Fears over war with Syria subsiding

Defense official: "We are past the peak in the tension"; says neither side interested in war.

September 9, 2007 09:11
3 minute read.
Fears over war with Syria subsiding

plane 224.88. (photo credit: Ariel Jerozolimski [file])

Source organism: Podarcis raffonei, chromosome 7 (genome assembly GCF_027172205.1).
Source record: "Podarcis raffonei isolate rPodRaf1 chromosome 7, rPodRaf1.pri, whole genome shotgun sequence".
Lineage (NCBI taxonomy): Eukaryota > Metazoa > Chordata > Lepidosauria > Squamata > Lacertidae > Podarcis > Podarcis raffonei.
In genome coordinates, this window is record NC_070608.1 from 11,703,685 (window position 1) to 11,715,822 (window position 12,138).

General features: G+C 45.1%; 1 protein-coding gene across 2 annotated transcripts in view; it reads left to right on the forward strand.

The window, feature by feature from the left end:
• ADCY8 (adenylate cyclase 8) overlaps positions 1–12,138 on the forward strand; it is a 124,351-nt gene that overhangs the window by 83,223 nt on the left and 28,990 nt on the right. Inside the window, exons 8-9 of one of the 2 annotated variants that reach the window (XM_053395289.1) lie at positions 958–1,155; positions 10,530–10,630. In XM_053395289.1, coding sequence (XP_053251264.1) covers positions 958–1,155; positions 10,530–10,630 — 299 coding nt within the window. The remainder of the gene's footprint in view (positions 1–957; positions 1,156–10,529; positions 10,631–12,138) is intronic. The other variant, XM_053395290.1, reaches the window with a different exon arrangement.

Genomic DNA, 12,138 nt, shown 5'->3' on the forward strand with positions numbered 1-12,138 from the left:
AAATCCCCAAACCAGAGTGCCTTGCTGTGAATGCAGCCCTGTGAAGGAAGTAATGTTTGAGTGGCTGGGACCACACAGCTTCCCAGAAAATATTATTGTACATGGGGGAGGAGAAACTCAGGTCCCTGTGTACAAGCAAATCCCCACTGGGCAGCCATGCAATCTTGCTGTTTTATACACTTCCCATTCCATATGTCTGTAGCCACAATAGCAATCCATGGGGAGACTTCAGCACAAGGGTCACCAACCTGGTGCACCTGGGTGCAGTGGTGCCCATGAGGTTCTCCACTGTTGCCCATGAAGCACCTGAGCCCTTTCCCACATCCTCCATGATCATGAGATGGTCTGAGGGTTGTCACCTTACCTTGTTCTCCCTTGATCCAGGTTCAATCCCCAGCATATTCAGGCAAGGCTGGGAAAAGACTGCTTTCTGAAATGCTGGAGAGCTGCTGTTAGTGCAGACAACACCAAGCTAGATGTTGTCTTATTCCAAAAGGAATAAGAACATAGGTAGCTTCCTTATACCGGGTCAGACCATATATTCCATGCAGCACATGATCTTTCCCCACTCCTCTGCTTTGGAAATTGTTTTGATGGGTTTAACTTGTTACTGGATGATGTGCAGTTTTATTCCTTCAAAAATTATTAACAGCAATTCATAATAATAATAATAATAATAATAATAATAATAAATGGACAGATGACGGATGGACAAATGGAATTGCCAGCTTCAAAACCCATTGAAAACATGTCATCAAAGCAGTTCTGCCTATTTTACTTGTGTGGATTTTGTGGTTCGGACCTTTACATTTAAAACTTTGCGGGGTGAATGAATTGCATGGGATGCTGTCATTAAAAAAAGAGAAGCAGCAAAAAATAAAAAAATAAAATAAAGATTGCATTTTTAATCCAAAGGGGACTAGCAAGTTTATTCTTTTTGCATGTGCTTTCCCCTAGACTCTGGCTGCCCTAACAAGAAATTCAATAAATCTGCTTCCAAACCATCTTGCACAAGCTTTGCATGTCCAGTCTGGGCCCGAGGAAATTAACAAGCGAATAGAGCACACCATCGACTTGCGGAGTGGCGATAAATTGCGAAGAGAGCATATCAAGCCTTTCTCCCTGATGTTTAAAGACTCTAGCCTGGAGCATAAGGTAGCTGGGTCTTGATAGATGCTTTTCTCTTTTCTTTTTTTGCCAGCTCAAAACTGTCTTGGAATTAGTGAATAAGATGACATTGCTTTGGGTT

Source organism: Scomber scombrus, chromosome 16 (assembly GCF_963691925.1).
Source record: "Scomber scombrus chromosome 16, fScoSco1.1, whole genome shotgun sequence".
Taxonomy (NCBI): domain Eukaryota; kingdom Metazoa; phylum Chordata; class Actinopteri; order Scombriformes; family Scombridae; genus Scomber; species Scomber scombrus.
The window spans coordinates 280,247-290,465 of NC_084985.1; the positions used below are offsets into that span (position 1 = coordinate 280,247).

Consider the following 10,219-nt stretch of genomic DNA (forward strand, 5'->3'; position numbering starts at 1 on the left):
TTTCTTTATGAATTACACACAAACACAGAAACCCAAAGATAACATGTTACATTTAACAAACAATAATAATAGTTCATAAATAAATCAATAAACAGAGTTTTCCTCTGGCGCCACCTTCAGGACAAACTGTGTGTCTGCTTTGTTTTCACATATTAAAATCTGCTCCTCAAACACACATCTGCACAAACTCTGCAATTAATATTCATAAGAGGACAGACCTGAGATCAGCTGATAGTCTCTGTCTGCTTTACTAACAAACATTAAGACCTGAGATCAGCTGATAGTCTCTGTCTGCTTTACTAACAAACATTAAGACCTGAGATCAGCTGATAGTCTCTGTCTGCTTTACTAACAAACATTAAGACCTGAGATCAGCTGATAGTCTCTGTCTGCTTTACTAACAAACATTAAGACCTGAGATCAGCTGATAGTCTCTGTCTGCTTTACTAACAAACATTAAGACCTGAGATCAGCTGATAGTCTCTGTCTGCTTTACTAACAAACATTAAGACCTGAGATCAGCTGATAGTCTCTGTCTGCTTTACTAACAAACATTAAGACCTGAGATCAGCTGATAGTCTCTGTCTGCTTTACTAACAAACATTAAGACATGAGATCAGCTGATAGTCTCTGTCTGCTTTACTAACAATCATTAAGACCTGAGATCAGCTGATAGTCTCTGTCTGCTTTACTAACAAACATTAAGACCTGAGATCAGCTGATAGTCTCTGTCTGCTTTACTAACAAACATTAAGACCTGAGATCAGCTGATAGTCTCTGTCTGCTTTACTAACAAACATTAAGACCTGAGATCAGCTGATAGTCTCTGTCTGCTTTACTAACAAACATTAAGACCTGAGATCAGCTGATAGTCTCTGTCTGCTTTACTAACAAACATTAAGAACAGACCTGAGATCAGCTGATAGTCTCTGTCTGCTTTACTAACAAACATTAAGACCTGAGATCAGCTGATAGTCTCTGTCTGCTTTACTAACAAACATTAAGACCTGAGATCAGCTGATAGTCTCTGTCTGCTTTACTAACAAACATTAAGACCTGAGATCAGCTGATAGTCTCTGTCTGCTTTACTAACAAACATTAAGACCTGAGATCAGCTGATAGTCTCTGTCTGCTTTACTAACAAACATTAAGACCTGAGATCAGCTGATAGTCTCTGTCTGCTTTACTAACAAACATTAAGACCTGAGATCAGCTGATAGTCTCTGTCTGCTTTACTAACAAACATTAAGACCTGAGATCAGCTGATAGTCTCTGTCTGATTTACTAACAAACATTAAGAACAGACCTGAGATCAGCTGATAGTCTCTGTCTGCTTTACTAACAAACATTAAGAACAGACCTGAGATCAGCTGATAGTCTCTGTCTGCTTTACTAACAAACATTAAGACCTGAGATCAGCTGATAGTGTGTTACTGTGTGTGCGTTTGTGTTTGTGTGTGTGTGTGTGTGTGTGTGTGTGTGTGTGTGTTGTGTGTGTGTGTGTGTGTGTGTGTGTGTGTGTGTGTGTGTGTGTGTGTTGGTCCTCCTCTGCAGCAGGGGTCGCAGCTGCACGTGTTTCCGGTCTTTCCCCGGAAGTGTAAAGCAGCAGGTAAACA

The mounting tension between Israel and Syria as a result of the alleged infiltration has started to subside, a senior defense official said Sunday. The defense establishment's assessment is that the incident will not lead to war, he added. "We are past the peak in the tension," the defense official told The Jerusalem Post. "Israel has no interest in going to war against Syria and the Syrians also know they have nothing to gain by going to war with us." While the tension was lessening, the defense establishment was still closely watching the military buildup along Syria's side of the Golan Heights. IDF units, deployed along the border, were still maintaining a high level of alert. The official said the IDF was concerned about reports in the Lebanese media on Sunday that the Syrians had begun mobilizing their reserves in response to last week's alleged flyover. The defense official said he interpreted the move as of a defensive and not offensive nature. While the chances of war are deemed slim, the defense establishment is concerned that Syria might decide to respond to the IAF flyover with terrorist attacks - possibly along the Golan Heights - or by operating terror cells abroad and in the Gaza Strip and West Bank. The alleged incident is expected to be the focus of talks in Ankara on Monday between Moallem and Turkish leaders. The Turkish press has reported that two jettisoned fuel tanks, allegedly from IAF planes, were found Thursday near its border with Syria. Al-Hayyat reported Sunday that Moallem will present proof that Israel violated its airspace. There is also some speculation that he will raise the issue of IAF training exercises in Turkish airspace. One Turkish official said these flights generally take place in south-central Turkey, far from the Syrian border. Turkish officials said the Moallem visit was planned well in advance and was not the result of Thursday's alleged incident or the tensions it has caused. Nevertheless, there is speculation that Turkey - which has in the past made clear its interest in serving as a middleman between Syria and Israel - may demand this role more aggressively now, since it is clear Turkey may inadvertently become involved in tensions between Israel and Syria. Moallem is scheduled to meet with Turkish Prime Minister Tayyip Erdogan and new Turkish Foreign Minister Ali Babacan. In response to the alleged incident, Babacan said over the weekend Turkey was concerned that "such developments may lead to additional tensions at a time when our region is passing through a critical period." He said Turkey expected "the sides to act with restraint." The Turkish press reported that Erdogan would not confirm claims that the IAF planes took off from Turkish territory. Foreign Minister spokesman Mark Regev, when asked whether Turkey had asked for clarification or filed a complaint with Israel over the incident, replied, "We are not commenting on that issue." Israel's official spokesmen have maintained a complete blackout on any news relating to this matter. Olmert continued to maintain a firm silence on the issue. "I want to take this opportunity to express my appreciation for the IDF's soldiers and its commanders, for their exceptional bravery and incessant work," he said Sunday at the opening of the weekly cabinet meeting. "The nature of this work is such that its details cannot always be disclosed to the public." "The IDF has carried out numerous operations against terrorist leaders in the Gaza Strip," Olmert said, adding that "whoever sponsors terrorists will be harmed; we will reach them anywhere." It was not clear whether or not these comments were in reference to the alleged incident in Syria. To prevent journalists from asking cabinet ministers about the matter, and risking the likelihood that someone would offer information, journalists were not given the opportunity to ask questions of ministers on the way into Sunday's cabinet meeting, and were only allowed in to cover Olmert's opening comments after everyone was already seated. AP contributed to this report. •

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